So you want to be the Deepak of The New Economy and the darling of the conferences? Here is your 12-step guide to e-guru-dom.
- Begin every conversation, even personal conversations with loved ones, by issuing forth a provocative pronouncement. Example: “PCs are dead. Let’s get used to it. It’s the age of ubiquitous computing, people. Don’t worry, dear heart, she’s just a business acquaintance that I met at the conference who had a fight with her boyfriend and just needs a shoulder to cry on. No, that was not the sound of ice cubes clinking.”
- Memorize these words: “In my soon-to-be-published book…” When subtly disparaging the theories of a potential rival (and that, too, is an important part of e-guru-hood), refer to “so-and-so’s soon-to-be-published link.”
- If you are not writing a book, make someone else’s book your own. (This is called the HERMIT CRAB MANEUVER.) It is a known fact that if you associate yourself with a provocatively titled book (preferably one that’s been mentioned in Business 2.0 or Industry Standard and has a brightly colored cover), people will presume that you actually read. Once it is widely presumed that you read, though, be prepared for all sorts of questions. Example: “How do you find time to read?” Another example: “Is reading as painful as it looks?”
- Go to at least three industry conferences and study the gurus on the dais. Note the linen trousers. Note the knit shirts in unusual colors. Note the oxblood penny loafers. Note the tans. Note the studied casualness. Note the white teeth. Note the amazing hair. Hair is important. Ask of your current hair style, “Would someone find you a charming, slightly eccentric dinner companion, but definitely not dangerous or threatening in any way?” If the answer is no, you’ve got work to do.
- Invent your own buzzword, but don’t call it a buzzword. Call it a “term of art.” Here is one that I will be more than happy to give you: CUSTOMERGING. It is not important that either you or I understand exactly what CUSTOMERGING means. A term of art is a bit like some weird fraternity handshake. Don’t ask why. And remember the power of repetition.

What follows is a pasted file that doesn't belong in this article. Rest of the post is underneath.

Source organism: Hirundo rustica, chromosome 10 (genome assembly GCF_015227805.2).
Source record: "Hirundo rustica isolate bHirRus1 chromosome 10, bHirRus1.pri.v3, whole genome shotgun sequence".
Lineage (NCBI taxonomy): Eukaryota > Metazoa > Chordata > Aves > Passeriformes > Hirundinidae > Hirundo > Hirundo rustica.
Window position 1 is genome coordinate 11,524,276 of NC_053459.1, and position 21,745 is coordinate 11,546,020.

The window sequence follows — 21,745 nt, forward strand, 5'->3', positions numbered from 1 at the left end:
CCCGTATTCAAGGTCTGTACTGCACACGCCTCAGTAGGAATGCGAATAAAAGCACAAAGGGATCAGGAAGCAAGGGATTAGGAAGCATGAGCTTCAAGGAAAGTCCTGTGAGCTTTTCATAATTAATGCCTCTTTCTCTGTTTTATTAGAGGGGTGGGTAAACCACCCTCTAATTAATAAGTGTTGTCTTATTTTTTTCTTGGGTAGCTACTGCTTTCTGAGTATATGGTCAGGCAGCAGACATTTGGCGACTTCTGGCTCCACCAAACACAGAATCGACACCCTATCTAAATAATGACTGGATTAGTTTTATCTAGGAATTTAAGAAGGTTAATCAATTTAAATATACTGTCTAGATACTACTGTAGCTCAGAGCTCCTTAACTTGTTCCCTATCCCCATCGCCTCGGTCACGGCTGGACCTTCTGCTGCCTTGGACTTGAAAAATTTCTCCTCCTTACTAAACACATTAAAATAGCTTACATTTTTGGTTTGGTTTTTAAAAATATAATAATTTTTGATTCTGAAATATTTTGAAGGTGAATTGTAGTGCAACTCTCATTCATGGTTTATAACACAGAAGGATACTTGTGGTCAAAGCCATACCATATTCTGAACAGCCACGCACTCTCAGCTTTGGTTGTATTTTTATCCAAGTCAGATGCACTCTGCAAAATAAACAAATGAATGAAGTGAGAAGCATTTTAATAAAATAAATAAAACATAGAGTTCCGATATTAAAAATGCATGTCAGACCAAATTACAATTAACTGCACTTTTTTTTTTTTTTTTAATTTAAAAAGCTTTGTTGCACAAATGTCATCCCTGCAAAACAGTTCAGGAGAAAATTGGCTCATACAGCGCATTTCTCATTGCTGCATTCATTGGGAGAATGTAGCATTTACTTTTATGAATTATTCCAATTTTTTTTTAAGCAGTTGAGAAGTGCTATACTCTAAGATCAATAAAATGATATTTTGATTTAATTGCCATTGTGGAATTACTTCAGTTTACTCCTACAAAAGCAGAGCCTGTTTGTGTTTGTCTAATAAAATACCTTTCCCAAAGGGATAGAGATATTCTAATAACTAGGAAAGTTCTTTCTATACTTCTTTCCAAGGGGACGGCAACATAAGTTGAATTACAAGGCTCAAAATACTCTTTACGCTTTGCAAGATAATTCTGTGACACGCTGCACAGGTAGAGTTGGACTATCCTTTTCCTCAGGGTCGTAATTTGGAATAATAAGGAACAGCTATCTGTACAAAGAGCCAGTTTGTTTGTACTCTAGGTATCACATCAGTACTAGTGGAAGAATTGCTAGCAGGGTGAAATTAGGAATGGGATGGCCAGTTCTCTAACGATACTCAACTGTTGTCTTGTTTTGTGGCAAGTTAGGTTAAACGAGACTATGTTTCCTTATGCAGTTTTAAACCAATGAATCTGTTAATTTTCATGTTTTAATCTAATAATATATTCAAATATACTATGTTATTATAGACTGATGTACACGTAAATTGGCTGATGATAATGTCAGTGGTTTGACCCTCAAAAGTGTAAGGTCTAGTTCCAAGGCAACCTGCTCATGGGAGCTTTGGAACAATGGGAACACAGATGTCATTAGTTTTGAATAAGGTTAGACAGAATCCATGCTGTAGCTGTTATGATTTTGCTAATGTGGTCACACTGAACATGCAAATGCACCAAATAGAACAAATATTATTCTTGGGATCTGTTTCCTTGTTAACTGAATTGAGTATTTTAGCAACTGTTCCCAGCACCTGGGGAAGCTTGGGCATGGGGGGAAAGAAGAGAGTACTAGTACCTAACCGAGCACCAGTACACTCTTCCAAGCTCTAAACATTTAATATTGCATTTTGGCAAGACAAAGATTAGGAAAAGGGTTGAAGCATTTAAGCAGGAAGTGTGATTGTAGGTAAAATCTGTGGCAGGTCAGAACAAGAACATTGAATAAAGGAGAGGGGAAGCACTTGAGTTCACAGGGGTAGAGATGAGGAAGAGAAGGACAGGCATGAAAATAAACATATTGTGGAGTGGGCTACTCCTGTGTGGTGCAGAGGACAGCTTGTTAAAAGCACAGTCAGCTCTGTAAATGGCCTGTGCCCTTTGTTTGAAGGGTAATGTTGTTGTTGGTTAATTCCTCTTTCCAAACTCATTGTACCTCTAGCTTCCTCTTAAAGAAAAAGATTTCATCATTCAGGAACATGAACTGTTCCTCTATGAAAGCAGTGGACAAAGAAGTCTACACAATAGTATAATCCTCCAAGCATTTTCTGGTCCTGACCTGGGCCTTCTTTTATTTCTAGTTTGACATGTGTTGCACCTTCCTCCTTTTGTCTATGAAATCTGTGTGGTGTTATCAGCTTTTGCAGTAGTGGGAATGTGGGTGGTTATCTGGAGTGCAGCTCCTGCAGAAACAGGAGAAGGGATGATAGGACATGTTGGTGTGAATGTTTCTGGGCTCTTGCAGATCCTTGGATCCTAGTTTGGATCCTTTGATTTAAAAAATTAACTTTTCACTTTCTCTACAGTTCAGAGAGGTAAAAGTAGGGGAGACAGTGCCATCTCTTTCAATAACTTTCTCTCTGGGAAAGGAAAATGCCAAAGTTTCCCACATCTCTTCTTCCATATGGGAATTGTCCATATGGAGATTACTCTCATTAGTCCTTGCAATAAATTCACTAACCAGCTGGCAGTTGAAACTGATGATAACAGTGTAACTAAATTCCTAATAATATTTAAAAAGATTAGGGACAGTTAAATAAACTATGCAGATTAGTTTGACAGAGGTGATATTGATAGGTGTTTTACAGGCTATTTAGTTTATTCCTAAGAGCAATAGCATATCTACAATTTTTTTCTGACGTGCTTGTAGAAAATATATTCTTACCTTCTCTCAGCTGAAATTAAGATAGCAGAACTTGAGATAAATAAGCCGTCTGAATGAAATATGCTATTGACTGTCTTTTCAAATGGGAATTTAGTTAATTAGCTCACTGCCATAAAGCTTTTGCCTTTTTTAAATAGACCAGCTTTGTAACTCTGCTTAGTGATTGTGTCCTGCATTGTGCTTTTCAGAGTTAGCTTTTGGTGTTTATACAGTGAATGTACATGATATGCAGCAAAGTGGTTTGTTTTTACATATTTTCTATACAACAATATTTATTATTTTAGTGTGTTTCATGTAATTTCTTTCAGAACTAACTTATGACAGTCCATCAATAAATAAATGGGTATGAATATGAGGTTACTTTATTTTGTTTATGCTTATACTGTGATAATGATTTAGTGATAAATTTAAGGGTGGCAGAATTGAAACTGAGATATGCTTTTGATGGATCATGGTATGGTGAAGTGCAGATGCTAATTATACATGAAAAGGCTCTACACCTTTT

- Get louder. If somebody 10 tables away from you at a particularly “important” restaurant can’t hear you say “customerging,” then, well, give up on the guru game and reconsider the forestry game.
- Throw around the phrases “front end” and “back end” liberally. To avoid any nasty technical questions, always make it clear that you are “just a front-end guy.” And if someone has some nasty technical questions about the front end, smile and say, “That sounds good, but remember, it’s the user experience that’s the key. If that technology you just mentioned, Dilbert, helps you master the user experience, then go for it.”
- Remember, you ARE the sum of your gadgets. Get an iridescent Nokia phone, one of those frenetic “millennium clocks,” and a Xybernaut wearable PC. Note: Do not slip into a hot tub wearing the wearable PC or you will have a VERY bad user experience.
- Oh yes, I almost forgot. Refer to everything as a good or bad “user experience.” And if you must continue to use the word “bandwidth,” freshen it up with hyphenated appendages like “bandwidth-constrained.”
- Intone the most absurd things with something that borders on Sunday-morning solemnity. Example: “In the era of fat pipes, distributed intelligence, and eyeball capitalism, the conduit isn’t the thing, the content is.” And say the most serious things with George Sanders-style insouciance. Example: “Don’t worry, dear heart, she’s just a business acquaintance that I met at the conference who had a fight with her boyfriend and needs a shoulder to cry on. No, that was not the sound of ice cubes clinking.”
- When you’re first starting out on your journey to guru-ality, i.e., you have no money, refer to people to whom you owe money as “alliance partners.” Example: “For a moment, I’d like to mention our alliance partners. We’ve been working with FedEx and Houston Lighting & Power and Sprint, among others, on several projects over the past six months.”
- Become a tall, beautiful Egyptian woman. This may present a bit of a daunting challenge for some of you, but it will be worth it, I promise. In one fell swoop, you will have accomplished the kind of personal and professional positioning that will be the envy of all your colleagues. Everyone will remember you. Exotic is good.
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